Name It. Change It. Sexist Media Awards and The Huffington Post

For Immediate Release
November 9, 2012
CONTACT: Rachel Larris,

WASHINGTON, DC—Yesterday, Name It. Change It., a joint project of The Women’s Media Center and She Should Run, released our 2012 Awards for Most Sexist Media Coverage of Women Candidates and Politicians.

We gave awards to:

  • Chicago Sun-Times reporters Dave McKinney, Fran Spielman and Natasha Korecki for their interview with Illinois Attorney General Lisa Madigan interview, “Capital Tonight.”
  • Anchor Liz Benjamin for a question asked during the New York Senate Debate.
  • Fox News “The Five” co-hosts Greg Gutfeld and Kimberly Guilfoyle for insulting Debbie Wasserman Schultz with the name “Frizilla.”
  • Boston Herald opinion columnist Howie Carr for his sexist coverage of Elizabeth Warren.
  • The Huffington Post for creating sexist standards for women in politics.

Some commentators expressed concern that one of our awards was given to The Huffington Post, not to specific individuals or sections of The Huffington Post.

The Huffington Post indeed is a large organization with many different journalists and departments. We acknowledge that there is not media sexism directed at women candidates and politicians across all of The Huffington Post’s channels.

In fact, there are journalists with sterling credentials who cover issues of importance both to women and women in politics. Reporters Amanda Terkel and Laura Bassett bring sophistication to their work and have a deep understanding of sexist media culture.  Every outlet would benefit from reporters of their caliber.

But the media sexism at The Huffington Post does hurt women leaders, candidates and politicians. The research conducted by Lake Research Partners for Name It. Change It. demonstrated that sexism costs a woman candidate an average of 10 points in favorability and that mild sexism has a larger impact. You can read the full report on this research here.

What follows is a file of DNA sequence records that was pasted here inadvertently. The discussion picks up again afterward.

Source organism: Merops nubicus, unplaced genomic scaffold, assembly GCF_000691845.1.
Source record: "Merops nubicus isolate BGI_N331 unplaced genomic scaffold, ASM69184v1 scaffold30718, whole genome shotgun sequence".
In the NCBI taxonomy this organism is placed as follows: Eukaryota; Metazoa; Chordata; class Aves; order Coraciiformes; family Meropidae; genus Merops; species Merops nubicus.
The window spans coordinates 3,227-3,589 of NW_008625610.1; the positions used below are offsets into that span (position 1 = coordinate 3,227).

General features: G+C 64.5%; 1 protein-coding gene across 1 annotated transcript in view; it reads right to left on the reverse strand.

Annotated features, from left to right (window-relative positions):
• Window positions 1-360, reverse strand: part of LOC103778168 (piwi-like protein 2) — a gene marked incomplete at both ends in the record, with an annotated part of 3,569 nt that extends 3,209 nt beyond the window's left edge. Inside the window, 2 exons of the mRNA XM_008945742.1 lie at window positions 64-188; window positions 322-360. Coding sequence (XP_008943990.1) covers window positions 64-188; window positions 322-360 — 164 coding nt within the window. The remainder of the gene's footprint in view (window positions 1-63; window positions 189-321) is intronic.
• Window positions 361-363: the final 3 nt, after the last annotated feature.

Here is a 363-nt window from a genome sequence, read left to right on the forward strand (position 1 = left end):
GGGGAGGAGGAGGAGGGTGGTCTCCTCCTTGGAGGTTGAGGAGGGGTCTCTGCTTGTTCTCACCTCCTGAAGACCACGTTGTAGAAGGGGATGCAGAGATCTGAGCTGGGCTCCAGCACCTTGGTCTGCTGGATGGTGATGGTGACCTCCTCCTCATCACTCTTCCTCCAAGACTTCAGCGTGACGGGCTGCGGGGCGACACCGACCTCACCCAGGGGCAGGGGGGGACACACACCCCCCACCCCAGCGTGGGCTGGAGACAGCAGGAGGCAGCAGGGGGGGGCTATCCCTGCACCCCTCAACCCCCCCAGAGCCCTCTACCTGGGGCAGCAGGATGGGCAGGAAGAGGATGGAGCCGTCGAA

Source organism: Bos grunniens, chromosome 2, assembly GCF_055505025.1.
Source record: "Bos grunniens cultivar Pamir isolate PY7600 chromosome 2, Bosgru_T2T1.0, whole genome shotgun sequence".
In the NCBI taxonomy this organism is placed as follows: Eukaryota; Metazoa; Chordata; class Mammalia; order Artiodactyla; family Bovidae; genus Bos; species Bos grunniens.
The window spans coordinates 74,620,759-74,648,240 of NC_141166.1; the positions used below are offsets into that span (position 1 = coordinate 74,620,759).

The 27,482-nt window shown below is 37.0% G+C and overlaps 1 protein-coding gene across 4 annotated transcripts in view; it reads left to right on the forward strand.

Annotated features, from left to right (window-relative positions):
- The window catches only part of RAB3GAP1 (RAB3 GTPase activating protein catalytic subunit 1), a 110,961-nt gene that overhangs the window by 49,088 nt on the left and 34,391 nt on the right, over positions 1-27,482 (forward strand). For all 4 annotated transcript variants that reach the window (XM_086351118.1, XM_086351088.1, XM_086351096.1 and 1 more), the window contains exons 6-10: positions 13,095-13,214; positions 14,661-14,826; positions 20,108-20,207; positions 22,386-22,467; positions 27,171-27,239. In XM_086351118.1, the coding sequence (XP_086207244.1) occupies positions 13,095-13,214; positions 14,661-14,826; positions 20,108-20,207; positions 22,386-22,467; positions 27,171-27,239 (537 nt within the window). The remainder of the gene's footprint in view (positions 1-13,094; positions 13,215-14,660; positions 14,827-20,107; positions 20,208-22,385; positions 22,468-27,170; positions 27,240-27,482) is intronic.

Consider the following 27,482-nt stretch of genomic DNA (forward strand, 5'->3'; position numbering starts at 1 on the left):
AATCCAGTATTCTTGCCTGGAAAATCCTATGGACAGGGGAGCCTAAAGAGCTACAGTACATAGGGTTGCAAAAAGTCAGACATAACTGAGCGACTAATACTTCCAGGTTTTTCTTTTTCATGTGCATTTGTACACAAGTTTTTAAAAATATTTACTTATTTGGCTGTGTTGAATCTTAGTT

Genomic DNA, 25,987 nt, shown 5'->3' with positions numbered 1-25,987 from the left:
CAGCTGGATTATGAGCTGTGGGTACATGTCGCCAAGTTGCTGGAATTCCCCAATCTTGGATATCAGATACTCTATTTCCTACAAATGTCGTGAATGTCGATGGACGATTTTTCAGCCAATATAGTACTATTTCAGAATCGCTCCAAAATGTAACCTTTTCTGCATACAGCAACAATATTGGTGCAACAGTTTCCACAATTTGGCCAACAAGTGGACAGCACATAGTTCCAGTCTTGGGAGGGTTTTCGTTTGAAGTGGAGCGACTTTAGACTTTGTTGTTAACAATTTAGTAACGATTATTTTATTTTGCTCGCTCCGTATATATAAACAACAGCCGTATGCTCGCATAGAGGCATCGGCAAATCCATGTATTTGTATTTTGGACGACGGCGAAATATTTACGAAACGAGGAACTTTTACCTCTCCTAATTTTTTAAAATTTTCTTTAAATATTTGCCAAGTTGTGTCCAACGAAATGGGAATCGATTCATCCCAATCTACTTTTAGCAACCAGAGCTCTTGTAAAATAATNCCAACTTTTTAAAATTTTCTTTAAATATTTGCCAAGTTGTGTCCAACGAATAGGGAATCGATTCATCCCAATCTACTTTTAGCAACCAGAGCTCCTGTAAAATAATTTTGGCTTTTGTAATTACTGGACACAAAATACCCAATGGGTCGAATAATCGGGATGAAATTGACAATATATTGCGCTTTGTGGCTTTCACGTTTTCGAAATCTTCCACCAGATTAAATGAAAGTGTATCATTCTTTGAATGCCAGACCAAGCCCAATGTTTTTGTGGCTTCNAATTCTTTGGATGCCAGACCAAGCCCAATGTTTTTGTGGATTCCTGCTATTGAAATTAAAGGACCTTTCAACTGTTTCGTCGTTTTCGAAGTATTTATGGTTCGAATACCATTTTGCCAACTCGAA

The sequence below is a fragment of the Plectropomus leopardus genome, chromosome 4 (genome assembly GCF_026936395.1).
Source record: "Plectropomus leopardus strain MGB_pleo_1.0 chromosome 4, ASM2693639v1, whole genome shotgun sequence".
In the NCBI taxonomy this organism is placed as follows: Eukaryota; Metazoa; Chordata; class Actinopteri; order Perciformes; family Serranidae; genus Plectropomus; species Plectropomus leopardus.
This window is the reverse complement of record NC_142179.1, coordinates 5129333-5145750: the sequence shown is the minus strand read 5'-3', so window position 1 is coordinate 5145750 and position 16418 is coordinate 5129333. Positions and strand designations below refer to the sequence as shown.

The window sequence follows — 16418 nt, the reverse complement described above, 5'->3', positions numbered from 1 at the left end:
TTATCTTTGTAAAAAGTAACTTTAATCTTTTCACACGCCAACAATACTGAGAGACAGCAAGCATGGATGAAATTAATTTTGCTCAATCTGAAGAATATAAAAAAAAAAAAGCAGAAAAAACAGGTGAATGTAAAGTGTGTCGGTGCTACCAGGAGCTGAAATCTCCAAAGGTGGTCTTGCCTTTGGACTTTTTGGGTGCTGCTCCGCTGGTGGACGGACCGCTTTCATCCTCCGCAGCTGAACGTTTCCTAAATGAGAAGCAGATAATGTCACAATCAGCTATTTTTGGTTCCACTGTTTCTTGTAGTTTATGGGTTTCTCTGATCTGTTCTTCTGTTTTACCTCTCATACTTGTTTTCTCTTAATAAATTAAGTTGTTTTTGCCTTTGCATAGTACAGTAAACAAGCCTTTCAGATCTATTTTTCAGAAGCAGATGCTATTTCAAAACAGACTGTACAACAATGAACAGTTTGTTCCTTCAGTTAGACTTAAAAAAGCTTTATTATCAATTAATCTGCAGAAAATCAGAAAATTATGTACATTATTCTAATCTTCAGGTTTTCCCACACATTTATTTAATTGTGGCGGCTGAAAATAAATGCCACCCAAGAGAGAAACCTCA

Upon further consideration, Name It. Change It. is giving our Award For Creating Sexist Standards For Women In Politics to five “winners” at The Huffington Post. The award will now be shared by Ethan Klapper, politics social media editor at The Huffington Post Politics and Lauren Rothman, Christina Wilkie, Ellie Krupnick and Jessica Misener of Huffington Post Style for the cumulative sexist impact of their work in The Huffington Post that focused on the appearance of women in politics, rather than their policies. (Click here to download the awards).

Here’s the work that earned them this distinction:

  • In the Huffington Post Politics section, there was a slideshow curated by Ethan Klapper, the politics social media editor, which featured numerous blowjob jokes in reference to Secretary of State Hillary Clinton. This was one of the most sexist media incidents we found all year. We thank The Huffington Post for pulling down the slideshow after yesterday’s announcement of our awards, but we wish it had been taken down back in August when we first expressed our concern.
  • In The Huffington Post Style section there was voluminous coverage of the appearance of Michele Bachmann, Hillary Clinton and, more recently Nancy Pelosi. In addition, a video commentary by Lauren Rothman and Christina Wilkie critiquing Rep. Bachmann’s wardrobe during her presidential run conveyed a very sexist tone.

Lastly, while this type of coverage did not rise to an award-winning level, we were troubled when we found a series of interviews of women candidates and politicians conducted by Nina Bahadur in The Huffington Post’s Women. In each interview Bahadur asked the women “What is your favorite thing you’ve ever worn and why?” This notable difference between the types of questions asked of women who run for office and men is why earlier this year we released a Media Guide to Gender Neutral Coverage of Women Candidates + Politicians to explain such differences and why they matter.

The Huffington Post has a big – and important - media platform and we hope that by focusing attention where the problems are evident, we can encourage them to do better by the women they cover.

The media is one of the most powerful and influential forces in society and as such sets standards and expectations. By publishing content and images that demean, belittle or stereotype women candidates and public leaders, the media risks its credibility and perpetuates irresponsible journalism. Editors, reporters, photographers, producers and others should be held accountable for the work they produce and the journalistic ideals and ethics they are entrusted with upholding across all platforms and beats.